Art, Identity & Place

How wild places, deep time and archaeology inform my contemporary art process


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Mungo

Mungo, 2015, collagraph and chine colle

Mungo, 2015, collagraph and chine colle on BFK Rives, 28×14 cm

Another version of landscape elements at Lake Mungo in printmaking media that consists of a roll up, chine colle and collagraph.

I returned to collagraph but thought I’d try it on metal plates instead of the more malleable wood or cardboard. However metal leaf as a part chine colle was not compatible as both attracted each other except in this case where the metal leaf had already been placed onto paper.

The process started unexpectedly when I had been working on a viscosity method of printing and had a ghost print left on my roller that looked more interesting than the viscosity print so I rolled it onto a sheet of BFK Rives 300 gsm and let it dry.

I noticed a square sample of gold leaf on red paper that I’d put away for later that matched the ghost roll.  So the bright yellow of the roll left over from a viscosity print had picked up a red layer from the viscosity print and melded into the yellow layer.

I made a collagraph with scrunched tissue paper and carborundum in the shape of a dune glued and sealed onto a metal plate.

I inked the plate with blue black and raw umber with plenty of extender (maybe more would have lightened it a little). The plan  for the darker layer was to tone down the layers beneath and tie together the gold leaf on the chine colle and the rather cool almost acid background yellow.

I love the art of the East and its textural nuance with which this prints seems to have an unexpected affinity but I’m not sure whether it quite captures the moonscape of Mungo. It does something else I think perhaps pointing me in another direction?


‘Painting’ a Sand Dune at Lake Mungo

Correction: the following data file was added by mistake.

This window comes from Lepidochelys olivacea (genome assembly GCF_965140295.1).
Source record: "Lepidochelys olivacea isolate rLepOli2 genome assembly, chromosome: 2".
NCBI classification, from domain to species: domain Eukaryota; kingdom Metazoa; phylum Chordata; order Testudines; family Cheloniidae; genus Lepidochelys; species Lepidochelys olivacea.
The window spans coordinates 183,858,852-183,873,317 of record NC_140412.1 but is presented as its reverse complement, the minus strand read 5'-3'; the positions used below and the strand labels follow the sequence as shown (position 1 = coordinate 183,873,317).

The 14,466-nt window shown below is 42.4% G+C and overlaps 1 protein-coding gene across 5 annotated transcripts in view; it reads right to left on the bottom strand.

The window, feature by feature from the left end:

This painting began in 2003 when I explored Lake Mungo for the second time doing small sketches and taking frottage on hand made paper from hardened clay of the now arid lake surface. I wanted to understand the hidden structure of this area that sat upon the Gol Gol formation.

I lost my way half way through the painting and started with a horizontal format as I tried to capture the expanse of the area. So the title changed from Lake Mungo Memory to ‘Painting’ a Sand Dune at Lake Mungo. This idea conflicted with how I imagined a depiction of the way colour, red from nearby hills, deposited on the lunette producing and earthy pink tinge into the sand that was then ‘sculpted’ by rain into small pyramid shapes.

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Exploration at Lake Mungo

Background

This painting has been through the wringer and almost landed in the bin.

Originating as an etching, gessoed, painted in a grey mixing raw umber, cobalt and white with a touch of naples yellow the image, I imagined it as an interior containing references to the painting process, vision and reflection. Then I sanded it back, employed  new colours because images from Lake Mungo kept drifting up and pulling me in a different direction.

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The first version, as an interior in soft grey-green, referred to poetics around vision that morphed into a landscape/mindscape about the light at Mungo and sunset. Still in vertical portrait format I reestablished the face and it then became about how we position ourselves within the landscape on many different levels.

One level was about trying to integrate European oil painting conventions into the Australian landscape-a popular theme by many artists. On another level, my question was about the relationship of humanity to the environment and whether or not we see ourselves as dominating it or working with it? Then there was the way in which the representation of women and nature have been depicted by the dominant culture as possessions onto which all sorts of objectification has occurred.

I’ve tried to find a way to express being in the landscape. The exaggerated depiction of ear refers symbolically to history.

I like to combine figuration, ( plastic and volume) with elements of abstraction.


Etching Collage about Lake Mungo

Two more images about Lake Mungo that refer to the landscape and how it may be understood in relation to its geology.

I have continued combining metallic leaf, handmade papers and intaglio with some intaglio as collage.